- (Photo: The Christian Post/Scott Liu)
I want to let you in on a little BreakPoint secret: We're getting kind of tired of talking about sex. A colleague of mine, who has written or collaborated on hundreds, if not thousands, of BreakPoint broadcasts, gets a pained expression when someone suggests another possible commentary on the subject.
But having said that, I'm going to talk about sex today. Actually, I'm going to talk about how to talk about the subject in a manner that might make a difference in the lives of ordinary people.
The Brushfires Foundation, founded by BreakPoint alum Daniel Weiss, is an exciting new ministry whose mission is to help people discover and live out God's design for sexuality and relationships, and to equip transformed people to spark change by serving others-especially those impacted by sexual brokenness.
As Weiss rightly points out, a lot of the rhetoric about sexuality in Christian circles is characterized by anger and fear over the so-called "porno-culture" and what it's doing to our children and families, and that it may be too late to change anything.
While these emotions are understandable, the fact remains that nothing done in the name of Christ can rightly be driven by fear or anger. Acting from these emotions makes us like the crowd that brought the woman caught in adultery to Jesus and puts us on the wrong side of the discussion.
Given the outsized role of sexuality in our culture and its God-ordained function within marriage, we cannot not talk about sex. But the question is "how?"
It may seem obvious, but we must start by putting sex in its proper context. The truth is that most people, including many Christians, don't truly understand what sex is supposed to be about. We use the word "intimacy" as a synonym for "intercourse," which diminishes the idea of intimacy. And that's a tragedy, because intimacy is what we're intended for.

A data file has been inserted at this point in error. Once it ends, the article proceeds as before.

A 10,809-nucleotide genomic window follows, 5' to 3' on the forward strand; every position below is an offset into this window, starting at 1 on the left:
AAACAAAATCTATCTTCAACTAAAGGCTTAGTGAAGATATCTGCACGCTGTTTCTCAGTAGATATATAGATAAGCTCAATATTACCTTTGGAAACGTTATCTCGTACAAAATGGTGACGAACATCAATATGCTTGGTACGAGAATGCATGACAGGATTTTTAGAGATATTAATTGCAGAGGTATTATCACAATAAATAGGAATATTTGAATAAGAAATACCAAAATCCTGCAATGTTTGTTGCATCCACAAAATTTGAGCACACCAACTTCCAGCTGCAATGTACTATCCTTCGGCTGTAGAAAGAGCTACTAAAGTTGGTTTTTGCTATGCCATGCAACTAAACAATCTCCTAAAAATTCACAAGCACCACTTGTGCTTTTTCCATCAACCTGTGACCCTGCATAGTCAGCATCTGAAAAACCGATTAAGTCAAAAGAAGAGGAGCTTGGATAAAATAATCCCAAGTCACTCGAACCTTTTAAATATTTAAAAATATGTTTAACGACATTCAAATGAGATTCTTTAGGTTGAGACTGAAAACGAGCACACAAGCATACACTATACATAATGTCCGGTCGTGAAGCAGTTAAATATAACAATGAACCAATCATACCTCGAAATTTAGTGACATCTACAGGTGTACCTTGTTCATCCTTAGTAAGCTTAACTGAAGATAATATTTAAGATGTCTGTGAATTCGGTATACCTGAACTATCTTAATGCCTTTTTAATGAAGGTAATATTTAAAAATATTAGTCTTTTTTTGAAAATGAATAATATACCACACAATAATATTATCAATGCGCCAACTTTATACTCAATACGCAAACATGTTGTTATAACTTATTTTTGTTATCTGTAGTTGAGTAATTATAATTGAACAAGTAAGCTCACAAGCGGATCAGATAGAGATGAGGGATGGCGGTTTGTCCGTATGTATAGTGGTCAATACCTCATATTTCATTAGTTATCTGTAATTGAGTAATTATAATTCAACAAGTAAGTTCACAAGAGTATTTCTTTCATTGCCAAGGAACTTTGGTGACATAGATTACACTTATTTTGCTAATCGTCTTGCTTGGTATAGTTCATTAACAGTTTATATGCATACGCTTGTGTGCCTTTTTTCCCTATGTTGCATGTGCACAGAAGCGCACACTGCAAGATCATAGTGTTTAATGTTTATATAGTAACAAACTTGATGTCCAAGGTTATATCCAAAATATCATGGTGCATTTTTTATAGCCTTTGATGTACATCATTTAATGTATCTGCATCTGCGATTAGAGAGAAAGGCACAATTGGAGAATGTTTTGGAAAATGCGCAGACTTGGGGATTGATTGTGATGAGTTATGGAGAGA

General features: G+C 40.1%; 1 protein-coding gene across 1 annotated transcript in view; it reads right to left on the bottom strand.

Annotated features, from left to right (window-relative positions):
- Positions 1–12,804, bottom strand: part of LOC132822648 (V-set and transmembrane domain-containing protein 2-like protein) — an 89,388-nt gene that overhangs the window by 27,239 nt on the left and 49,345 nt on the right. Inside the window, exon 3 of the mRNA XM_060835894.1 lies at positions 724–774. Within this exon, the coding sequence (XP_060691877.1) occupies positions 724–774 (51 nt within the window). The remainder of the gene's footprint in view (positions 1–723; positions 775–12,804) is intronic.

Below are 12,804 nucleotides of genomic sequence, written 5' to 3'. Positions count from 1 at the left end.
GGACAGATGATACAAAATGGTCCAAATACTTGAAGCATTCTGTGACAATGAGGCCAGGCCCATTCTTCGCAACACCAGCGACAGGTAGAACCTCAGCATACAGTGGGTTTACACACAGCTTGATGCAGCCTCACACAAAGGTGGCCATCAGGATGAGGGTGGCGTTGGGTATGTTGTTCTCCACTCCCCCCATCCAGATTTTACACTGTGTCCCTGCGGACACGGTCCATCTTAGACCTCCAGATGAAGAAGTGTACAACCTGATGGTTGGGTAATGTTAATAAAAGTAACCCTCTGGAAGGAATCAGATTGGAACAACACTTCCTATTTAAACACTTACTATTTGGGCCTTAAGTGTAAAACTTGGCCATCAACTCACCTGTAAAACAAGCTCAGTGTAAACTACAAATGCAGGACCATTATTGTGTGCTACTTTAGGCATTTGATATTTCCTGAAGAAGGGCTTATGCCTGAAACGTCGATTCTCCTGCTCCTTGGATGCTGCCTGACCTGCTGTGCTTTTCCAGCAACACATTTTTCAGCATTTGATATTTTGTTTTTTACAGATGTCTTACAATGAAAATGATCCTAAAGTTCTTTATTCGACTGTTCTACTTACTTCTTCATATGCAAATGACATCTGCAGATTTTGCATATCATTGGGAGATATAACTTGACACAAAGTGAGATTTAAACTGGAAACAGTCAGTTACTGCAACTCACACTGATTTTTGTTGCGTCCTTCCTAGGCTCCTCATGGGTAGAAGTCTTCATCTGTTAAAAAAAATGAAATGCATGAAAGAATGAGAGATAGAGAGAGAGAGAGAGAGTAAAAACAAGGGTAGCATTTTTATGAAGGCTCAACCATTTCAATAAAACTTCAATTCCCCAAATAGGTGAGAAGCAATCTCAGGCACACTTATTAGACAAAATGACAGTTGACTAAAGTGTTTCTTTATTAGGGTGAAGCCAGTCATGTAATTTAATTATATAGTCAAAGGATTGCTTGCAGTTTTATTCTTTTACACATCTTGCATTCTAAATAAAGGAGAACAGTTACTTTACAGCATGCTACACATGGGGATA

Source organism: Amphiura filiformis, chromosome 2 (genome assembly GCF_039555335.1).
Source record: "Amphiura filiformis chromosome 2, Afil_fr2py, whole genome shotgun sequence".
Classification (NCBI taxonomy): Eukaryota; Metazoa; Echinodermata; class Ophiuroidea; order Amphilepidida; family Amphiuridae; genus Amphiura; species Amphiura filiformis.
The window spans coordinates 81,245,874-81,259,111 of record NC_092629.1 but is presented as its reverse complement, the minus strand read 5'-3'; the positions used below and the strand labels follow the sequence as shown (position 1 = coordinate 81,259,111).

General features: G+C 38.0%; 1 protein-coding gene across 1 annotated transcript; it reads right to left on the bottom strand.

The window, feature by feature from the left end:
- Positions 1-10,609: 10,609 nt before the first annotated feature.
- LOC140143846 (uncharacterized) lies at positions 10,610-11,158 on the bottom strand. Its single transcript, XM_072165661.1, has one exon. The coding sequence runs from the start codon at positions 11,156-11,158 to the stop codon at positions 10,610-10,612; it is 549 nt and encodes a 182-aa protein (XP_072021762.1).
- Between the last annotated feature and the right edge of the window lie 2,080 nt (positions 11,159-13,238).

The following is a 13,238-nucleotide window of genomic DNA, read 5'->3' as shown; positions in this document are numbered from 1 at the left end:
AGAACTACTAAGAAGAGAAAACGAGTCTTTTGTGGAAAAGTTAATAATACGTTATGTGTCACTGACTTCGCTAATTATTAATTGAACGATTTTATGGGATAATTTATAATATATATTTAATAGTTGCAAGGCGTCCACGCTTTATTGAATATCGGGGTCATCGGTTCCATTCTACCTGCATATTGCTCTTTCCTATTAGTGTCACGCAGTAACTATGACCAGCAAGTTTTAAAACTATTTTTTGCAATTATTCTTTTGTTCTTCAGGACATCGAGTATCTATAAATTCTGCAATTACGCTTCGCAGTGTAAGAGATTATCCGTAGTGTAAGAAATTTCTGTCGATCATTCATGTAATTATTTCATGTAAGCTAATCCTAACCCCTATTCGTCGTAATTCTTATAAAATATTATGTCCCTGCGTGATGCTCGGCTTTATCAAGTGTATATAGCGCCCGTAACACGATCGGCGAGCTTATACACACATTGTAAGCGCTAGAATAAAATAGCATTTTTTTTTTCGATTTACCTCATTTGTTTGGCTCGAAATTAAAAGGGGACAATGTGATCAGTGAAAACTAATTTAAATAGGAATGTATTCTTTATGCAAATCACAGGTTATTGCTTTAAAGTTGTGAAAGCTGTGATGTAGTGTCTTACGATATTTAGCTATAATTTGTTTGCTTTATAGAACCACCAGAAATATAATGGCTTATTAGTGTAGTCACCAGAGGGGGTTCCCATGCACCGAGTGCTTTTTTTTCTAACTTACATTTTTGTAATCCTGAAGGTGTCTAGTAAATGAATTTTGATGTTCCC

Which is why the Brushfires Foundation website contains articles and resources on the authentic Christian view of sexuality and the Church's role in reclaiming and proclaiming it. The website also covers topics like "the harms of pornography," "healing and recovery," "making wise choices," "creating safe communities" and the connection between beauty, truth, and love.
And underlying all of the work at Brushfires is a profound sense of compassion. Jesus was not afraid to be seen with sinners, as Weiss says, because He knew, better than they did, that "all of their acting out, everything they were hungering and thirsting for, ultimately was Him."
We must not lose sight of the fact that if, as St. Augustine wrote, "You have made us for yourself, O Lord, and our heart is restless until it rests in you," that this restlessness can and does manifest itself in sexual brokenness. It certainly did for Augustine.
Acknowledging our own brokenness not only restrains our impulses to judge and condemn others, but it also lays the groundwork for living lives of integrity, whose Latin root means "soundness" and "wholeness."
And that soundness and wholeness starts with us. Weiss says that the folks at Brushfires "feel strongly that this ministry of proclaiming an authentic Christian vision of sexuality must happen within the local church."
Even if Dan wasn't a colleague, I'd still be excited that the Brushfires Foundation is shedding light, and not more heat, on the subject.